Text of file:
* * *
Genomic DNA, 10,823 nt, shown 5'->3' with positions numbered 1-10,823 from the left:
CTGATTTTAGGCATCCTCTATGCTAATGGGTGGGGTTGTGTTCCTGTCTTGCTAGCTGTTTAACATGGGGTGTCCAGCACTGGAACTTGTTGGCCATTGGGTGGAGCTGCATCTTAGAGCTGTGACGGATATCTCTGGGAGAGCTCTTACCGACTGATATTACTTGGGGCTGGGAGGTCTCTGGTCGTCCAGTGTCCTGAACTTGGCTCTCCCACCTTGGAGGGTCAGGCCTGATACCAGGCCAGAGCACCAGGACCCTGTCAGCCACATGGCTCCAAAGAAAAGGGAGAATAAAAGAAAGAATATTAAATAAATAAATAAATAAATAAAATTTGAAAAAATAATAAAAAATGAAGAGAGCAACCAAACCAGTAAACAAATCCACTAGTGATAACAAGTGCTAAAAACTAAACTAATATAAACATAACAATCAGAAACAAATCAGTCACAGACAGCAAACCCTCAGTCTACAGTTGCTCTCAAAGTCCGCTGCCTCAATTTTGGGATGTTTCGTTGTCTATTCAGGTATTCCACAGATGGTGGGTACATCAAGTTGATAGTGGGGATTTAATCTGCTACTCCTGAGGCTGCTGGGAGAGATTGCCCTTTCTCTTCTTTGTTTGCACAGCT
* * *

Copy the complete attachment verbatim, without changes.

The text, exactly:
Genomic DNA, 10,823 nt, shown 5'->3' with positions numbered 1-10,823 from the left:
CTGATTTTAGGCATCCTCTATGCTAATGGGTGGGGTTGTGTTCCTGTCTTGCTAGCTGTTTAACATGGGGTGTCCAGCACTGGAACTTGTTGGCCATTGGGTGGAGCTGCATCTTAGAGCTGTGACGGATATCTCTGGGAGAGCTCTTACCGACTGATATTACTTGGGGCTGGGAGGTCTCTGGTCGTCCAGTGTCCTGAACTTGGCTCTCCCACCTTGGAGGGTCAGGCCTGATACCAGGCCAGAGCACCAGGACCCTGTCAGCCACATGGCTCCAAAGAAAAGGGAGAATAAAAGAAAGAATATTAAATAAATAAATAAATAAATAAAATTTGAAAAAATAATAAAAAATGAAGAGAGCAACCAAACCAGTAAACAAATCCACTAGTGATAACAAGTGCTAAAAACTAAACTAATATAAACATAACAATCAGAAACAAATCAGTCACAGACAGCAAACCCTCAGTCTACAGTTGCTCTCAAAGTCCGCTGCCTCAATTTTGGGATGTTTCGTTGTCTATTCAGGTATTCCACAGATGGTGGGTACATCAAGTTGATAGTGGGGATTTAATCTGCTACTCCTGAGGCTGCTGGGAGAGATTGCCCTTTCTCTTCTTTGTTTGCACAGCT